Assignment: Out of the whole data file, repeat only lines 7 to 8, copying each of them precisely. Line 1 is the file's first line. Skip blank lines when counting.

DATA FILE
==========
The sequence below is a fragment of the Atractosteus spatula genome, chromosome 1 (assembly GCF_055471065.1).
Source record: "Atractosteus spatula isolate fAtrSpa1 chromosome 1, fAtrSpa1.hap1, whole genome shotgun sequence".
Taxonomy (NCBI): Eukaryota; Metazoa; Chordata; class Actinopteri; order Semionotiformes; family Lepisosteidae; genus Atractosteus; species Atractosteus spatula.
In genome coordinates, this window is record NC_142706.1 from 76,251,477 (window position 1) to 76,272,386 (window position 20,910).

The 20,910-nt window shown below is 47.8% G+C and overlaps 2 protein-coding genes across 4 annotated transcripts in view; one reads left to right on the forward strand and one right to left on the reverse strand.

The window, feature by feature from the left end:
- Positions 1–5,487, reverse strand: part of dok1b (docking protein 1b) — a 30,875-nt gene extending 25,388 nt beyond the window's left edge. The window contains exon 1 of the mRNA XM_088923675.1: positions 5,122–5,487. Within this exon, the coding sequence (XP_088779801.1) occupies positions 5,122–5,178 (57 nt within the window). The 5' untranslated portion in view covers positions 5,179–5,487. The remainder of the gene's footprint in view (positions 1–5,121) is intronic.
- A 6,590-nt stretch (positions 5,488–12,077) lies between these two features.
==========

- Positions 1–5,487, reverse strand: part of dok1b (docking protein 1b) — a 30,875-nt gene extending 25,388 nt beyond the window's left edge. The window contains exon 1 of the mRNA XM_088923675.1: positions 5,122–5,487. Within this exon, the coding sequence (XP_088779801.1) occupies positions 5,122–5,178 (57 nt within the window). The 5' untranslated portion in view covers positions 5,179–5,487. The remainder of the gene's footprint in view (positions 1–5,121) is intronic.
- A 6,590-nt stretch (positions 5,488–12,077) lies between these two features.